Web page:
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How Companies Disrupt Their Industry

Classify Domino’s Pizza as a company.

  • Fast casual food?
  • Franchiser/franchisee construct?
  • Pizza company?

Sure, all three are correct, but increasingly Domino’s is a technology company, as are many others. In an age of disruptive entries into traditional industries, Domino’s is but one example of how companies disrupt their industry. In many cases, these companies are using completely new business models to change the way industries engage with customers. Whether new entries or, like Domino’s, an existing company, these disrupters are shaking up the norm.

The Domino’s Change
In 2010, Domino’s was growing slowly and had a stock price hovering around $8.76. Today, CEO Patrick Doyle has turned the company into the second-largest pizza chain worldwide with 12,500 locations and a stock price around $160.

Doyle focused the turnaround by reminding employees that Domino’s is not in the pizza-making business, but the pizza-delivery business. For Doyle, business leadership meant helping Domino’s think of itself as technology business, too. Of the 800 employees in the company’s corporate headquarters, 400 work in analytics and software.

Domino’s has focused on shifting its brand identity by embracing technology. Today customers can order via the Domino’s app, Twitter, or text. Customers can track their order door to door, too.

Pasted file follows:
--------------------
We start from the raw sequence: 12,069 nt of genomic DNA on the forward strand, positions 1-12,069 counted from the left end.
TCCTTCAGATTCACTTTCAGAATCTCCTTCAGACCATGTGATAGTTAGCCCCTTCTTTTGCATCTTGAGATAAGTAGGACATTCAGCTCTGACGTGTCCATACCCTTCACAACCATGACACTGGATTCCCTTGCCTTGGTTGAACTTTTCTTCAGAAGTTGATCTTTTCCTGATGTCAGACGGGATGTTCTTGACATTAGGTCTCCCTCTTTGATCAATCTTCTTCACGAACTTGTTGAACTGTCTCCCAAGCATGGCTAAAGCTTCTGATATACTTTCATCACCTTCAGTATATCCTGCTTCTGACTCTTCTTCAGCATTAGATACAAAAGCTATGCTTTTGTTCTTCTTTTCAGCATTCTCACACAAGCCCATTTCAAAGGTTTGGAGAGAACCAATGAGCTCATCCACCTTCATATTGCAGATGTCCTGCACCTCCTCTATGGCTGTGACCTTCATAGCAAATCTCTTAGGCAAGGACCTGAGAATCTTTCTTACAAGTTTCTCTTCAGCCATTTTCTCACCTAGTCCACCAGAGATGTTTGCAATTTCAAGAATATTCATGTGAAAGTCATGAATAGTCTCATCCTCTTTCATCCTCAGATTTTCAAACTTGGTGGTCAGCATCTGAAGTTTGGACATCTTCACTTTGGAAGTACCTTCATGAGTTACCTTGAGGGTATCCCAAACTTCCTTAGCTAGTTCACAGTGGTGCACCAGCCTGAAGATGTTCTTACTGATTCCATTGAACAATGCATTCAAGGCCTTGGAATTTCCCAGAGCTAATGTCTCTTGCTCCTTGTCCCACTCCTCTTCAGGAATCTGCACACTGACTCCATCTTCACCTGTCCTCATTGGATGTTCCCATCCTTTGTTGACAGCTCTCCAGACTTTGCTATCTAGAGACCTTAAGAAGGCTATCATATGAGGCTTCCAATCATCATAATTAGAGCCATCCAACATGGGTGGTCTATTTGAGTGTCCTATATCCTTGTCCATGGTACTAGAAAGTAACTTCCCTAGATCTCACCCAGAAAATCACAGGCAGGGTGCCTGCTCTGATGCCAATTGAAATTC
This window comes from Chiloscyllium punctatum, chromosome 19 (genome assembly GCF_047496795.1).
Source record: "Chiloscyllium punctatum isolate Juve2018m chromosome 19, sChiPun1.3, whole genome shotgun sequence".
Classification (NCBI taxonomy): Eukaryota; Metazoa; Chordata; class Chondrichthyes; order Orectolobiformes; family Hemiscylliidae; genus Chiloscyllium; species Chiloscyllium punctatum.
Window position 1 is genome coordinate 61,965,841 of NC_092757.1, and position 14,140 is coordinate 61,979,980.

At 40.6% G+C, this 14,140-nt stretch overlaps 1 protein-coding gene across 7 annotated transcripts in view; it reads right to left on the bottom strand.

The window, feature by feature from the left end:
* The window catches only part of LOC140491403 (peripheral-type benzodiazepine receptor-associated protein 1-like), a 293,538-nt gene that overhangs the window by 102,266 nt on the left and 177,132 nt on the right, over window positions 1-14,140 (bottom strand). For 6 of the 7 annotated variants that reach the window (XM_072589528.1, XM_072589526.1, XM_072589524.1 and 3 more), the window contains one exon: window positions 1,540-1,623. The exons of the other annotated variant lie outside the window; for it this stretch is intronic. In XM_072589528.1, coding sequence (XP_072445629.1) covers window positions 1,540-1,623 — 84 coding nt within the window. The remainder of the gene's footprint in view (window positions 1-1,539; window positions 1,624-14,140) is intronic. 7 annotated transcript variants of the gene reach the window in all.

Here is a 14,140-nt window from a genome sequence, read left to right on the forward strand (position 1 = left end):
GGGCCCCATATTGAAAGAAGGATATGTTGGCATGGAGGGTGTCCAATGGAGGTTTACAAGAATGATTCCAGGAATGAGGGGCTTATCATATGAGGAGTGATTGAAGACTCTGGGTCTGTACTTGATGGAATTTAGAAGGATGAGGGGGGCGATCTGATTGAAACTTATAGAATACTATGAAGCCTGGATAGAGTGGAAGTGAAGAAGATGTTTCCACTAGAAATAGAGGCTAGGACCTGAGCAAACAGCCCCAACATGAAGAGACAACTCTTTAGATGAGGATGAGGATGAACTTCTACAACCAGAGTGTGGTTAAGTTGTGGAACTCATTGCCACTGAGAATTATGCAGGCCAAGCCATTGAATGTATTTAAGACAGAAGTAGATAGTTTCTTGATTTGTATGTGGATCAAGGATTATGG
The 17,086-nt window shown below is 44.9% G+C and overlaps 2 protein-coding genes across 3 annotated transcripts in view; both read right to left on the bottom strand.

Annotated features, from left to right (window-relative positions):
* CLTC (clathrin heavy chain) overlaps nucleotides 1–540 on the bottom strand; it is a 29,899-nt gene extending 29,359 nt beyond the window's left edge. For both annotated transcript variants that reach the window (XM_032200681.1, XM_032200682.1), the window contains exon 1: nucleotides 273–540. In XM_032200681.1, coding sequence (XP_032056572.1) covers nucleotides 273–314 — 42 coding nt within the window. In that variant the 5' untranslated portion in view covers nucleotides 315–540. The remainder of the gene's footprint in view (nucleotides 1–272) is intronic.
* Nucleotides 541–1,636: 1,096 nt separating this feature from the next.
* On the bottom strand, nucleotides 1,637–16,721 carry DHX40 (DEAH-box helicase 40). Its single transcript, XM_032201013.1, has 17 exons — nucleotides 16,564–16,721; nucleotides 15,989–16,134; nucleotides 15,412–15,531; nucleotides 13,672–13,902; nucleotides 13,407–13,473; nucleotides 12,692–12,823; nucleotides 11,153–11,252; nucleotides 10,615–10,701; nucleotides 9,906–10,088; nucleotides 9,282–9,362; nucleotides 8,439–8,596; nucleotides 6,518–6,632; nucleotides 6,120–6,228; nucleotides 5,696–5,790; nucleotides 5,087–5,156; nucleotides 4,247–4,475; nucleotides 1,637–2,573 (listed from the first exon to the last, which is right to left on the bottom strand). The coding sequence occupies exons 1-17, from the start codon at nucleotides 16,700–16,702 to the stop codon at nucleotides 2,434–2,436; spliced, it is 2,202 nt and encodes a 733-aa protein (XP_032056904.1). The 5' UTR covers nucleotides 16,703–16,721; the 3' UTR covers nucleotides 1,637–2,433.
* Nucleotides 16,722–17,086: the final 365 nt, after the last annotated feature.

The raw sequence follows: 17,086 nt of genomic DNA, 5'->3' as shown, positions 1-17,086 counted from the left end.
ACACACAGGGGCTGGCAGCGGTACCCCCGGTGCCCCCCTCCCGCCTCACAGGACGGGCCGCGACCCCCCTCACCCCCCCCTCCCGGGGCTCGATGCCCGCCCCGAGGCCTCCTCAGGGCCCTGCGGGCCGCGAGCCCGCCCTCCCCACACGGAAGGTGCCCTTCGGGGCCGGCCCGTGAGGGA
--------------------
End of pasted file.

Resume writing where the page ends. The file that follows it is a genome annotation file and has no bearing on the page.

While Doyle also focused on improving the quality of the product, the technological emphasis has been key to its success. Doyle crowd-sourced with auto engineers to develop a better delivery vehicle and has experimented with driverless and drone delivery options.

Other Examples
There is no industry that is immune to digital disruption today. Consider these other examples of transformative, disruptive companies.

    • Tesla Motors. Elon Musk’s company made a name for itself with its battery technology. Now it’s going after the smart car market. Its new Autopilot is pushing the driverless car market. The technology integrates feedback from various technologies, including cameras, ultrasonic sensors, radar, and GPS to help cars avoid accidents.
    • Huawei. The Chinese smartphone maker is now the third-largest provider worldwide. Its secret has been a dual approach. At first. It gained market share by offering simpler phones that were packed with features, including a dual-lens camera. It exploded onto the world scene in 2016 when it partnered with Google to design and make the Nexus 6P. The company projects a 39 percent increase in revenue in 2017 to $75 billion.
    • Uber. The San Francisco company has revolutionized the ground transportation business. Launched in 2010, the company has created an app-based platform that uses private drivers to transport customers, putting a major dent in the taxi, hired car, and limo services. Its greatest asset may be its data, which has helped to improve its customer service. Uber has monetized its data, too, implementing surge pricing around in-demand locations and events and securing deals with the likes of Starwood Hotels & Resorts

Disruption is the norm today and companies that embrace the use of technology to forge new models and markets can make sure that they are transformative … not delivering pizzas.